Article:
A more interesting comparative approach would have looked at primate-human similarities and differences.  One human difference might be relevant, generally covered in that Anthropology 101 class that Pinker obviously slept through.  While reciprocal altruism has been demonstrated in many social species, from vampire bats to humans, only humans have “generalized reciprocity,” sharing with others with the expectation that if you give, eventually you shall receive, but not necessarily from the same person. 

Another difference is that humans find sharing just as rewarding as some hamsters find wheel running, lighting up the more “primitive” reward areas of the brain (Rilling et al. 2002).  What does that do to Pinker’s “reason is better than emotion” approach? 

Finally, if Pinker could break out of his evolutionary innate approach to human capacities, he would be able to explain more easily why people reason so differently about pushing someone over the edge versus having a train run someone over.  But then he doesn’t much like George Lakoff’s approach to cognitive linguistics or philosophy (for example, Lakoff & Johnson’s embodied critique of rational/innatist approaches in philosophy, moral or otherwise, in their 1999 Philosophy in the Flesh). 

Here I am thinking of Lakoff’s (1987) Women, Fire and Dangerous Things.  Lakoff makes a central distinction in how people think about causality, of billiards-ball causality versus human action.  We treat billiard-ball causality and human causality as very different things.  And for good reason, since this distinction builds from everyday experiences and is mediated by language and cultural models.  There is a dramatic but quite real difference between pushing someone off a ledge and watching some people get run over.  In the latter case, the train—that massive billiard ball—is the immediate cause of death.  But pushing?  That’s human doing, and it lights up all sorts of systems in the brain that generally light up when people think about doing stuff and what that might mean in the real world. 

So, better use of brains, evolution, experience and language, and yes, even morality, and then we might have a robust anthropology of morality that addresses the same issues raised by Pinker. 

Such an endeavor could start with at least the following minimum.  Pinker writes, “The scientific outlook has taught us that some parts of our subjective experience are products of our biological makeup and have no objective counterpart in the world.”  In his mind, our moral sense is innate, born of evolution, and pure science can understand it best.  Yet the words he writes, just like the words in the Bible or in the Bill of Rights, are just as real as anything biologically internal.  The rules concretized in these documents, made real in this way and then shared and discussed and interpreted, are as objective a counterpart to any image of the brain or feeling of right and wrong. 

Let me end by saying that the best part of Pinker’s essay is how he draws on cultural anthropology, not evolutionary science, to make a point about global warming.  He points out that our “habit of moralizing problems, merging them with intuitions of purity and contamination, and resting content when we feel the right feelings, can get in the way of doing the right thing.”  Global warming will need to be addressed through lots of “morally boring” ways, like a carbon tax and new energy technologies, and perhaps even take on “taboo” topics like nuclear energy.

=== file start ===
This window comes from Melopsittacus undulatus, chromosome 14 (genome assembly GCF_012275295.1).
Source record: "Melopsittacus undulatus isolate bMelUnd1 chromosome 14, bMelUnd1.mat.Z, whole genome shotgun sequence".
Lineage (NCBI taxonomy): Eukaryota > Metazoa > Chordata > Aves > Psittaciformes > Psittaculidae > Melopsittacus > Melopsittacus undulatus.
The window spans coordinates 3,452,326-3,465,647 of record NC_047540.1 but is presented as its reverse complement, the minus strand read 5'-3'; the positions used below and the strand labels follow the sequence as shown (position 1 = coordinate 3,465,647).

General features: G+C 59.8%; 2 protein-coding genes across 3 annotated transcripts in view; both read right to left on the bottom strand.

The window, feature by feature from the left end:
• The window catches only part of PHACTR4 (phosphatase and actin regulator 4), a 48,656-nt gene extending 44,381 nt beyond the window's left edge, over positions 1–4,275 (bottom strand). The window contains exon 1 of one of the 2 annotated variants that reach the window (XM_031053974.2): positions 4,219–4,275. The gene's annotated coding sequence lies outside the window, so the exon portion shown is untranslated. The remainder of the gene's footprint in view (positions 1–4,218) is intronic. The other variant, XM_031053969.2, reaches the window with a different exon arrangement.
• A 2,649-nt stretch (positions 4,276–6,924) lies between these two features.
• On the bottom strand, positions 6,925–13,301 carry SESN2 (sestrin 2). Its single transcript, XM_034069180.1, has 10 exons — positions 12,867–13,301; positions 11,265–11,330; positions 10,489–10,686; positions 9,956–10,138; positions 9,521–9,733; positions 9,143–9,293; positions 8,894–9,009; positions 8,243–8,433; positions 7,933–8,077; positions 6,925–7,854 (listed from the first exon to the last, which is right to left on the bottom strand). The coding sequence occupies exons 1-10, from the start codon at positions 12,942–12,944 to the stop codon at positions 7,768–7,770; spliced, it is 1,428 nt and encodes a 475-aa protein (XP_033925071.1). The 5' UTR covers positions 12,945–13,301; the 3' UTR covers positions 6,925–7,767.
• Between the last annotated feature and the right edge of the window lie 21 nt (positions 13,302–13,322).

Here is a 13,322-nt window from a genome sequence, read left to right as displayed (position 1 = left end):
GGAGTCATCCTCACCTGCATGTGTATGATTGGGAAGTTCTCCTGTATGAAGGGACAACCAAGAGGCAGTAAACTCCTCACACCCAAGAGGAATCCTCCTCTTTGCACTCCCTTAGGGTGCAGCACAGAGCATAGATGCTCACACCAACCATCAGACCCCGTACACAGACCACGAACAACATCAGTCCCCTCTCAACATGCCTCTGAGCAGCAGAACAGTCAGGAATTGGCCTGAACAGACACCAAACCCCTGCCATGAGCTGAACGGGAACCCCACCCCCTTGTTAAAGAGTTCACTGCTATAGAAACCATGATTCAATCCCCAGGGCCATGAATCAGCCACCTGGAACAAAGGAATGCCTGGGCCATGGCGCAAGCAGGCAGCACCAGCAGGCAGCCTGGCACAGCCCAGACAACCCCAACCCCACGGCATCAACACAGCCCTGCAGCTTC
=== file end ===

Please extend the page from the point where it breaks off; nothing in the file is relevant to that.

It was good comparative anthropology, work done by Richard Shweder and Alan Fiske, that let Pinker make that argument.  Not some “science of the moral sense.”  Unfortunately, that would have made for a more boring and less provocative essay than this one, which surely helps him stay as well financed and publicly present as Mother Teresa once was.  At least she did something for other people. 

Pinker?  He violates every one of Shweder and Fiske’s moral domains.  Causing harm?  People who love Mother Teresa, feel the pain!  Fairness?  He plays the evolution-genes-innate-organ hand well, but then he cherry picks the evidence that suits him.  Community?  Pinker wants to be your Galactic Overlord.  Authority?  Well, Pinker is it, isn’t he?  Who cares about Jesus or Buddha?  Purity?  Ah, can’t you smell the sanctity of science?  Like napalm in the morning. 

Maybe if Pinker did something moral, like giving away the proceeds from his book sales, I might take him more seriously as a scientific saint.  For now, he doesn’t look very moral to me.

27 thoughts on “Steven Pinker and the Moral Instinct

  1. Daniel, this one made me laugh. Thanks for the skewering of Pinker, who deserves a fair bit more of it. The moral organ stuff is even worse than some of his other stuff, which always reads to me like he poorly understands — simultaneously — Chomsky and Fodor’s stuff on brain architecture, neurosciences, evolutionary theory, philosophy, and sociology. It would be interesting to learn how he’s thought of in psychology, his home discipline, because he so badly mangles insights from other fields.

    But you’re right, the point from Shweder and Fiske about moral domains is one of the most interesting, and also not in keeping with his other thoughts about the evolved organ of moral sense. So much of that ‘evolutionary’ theory that he comes up with reads like retreaded rational choice modeling or functionalism.

    As you point out, pure utilitarianism is so difficult for humans to realize because we do not think about ‘billiard ball’ causality and human intentional action in the same way. Morality would seem to be much more about human intentionality, and moral expectations can be diminished if we are able to distance ourselves, culturally or psychologically, from the realization that our own actions are the result of our intentions. We can do more immoral actions when we convince ourselves that our actions are out of our own control, or the result of ‘natural’ forces even if we are the immediate cause. This recategorization of immoral action into the ‘billiard ball’ category would seem to be one of the great top-down causes of humans’ inhumanity, certainly in a Western, large-scale society.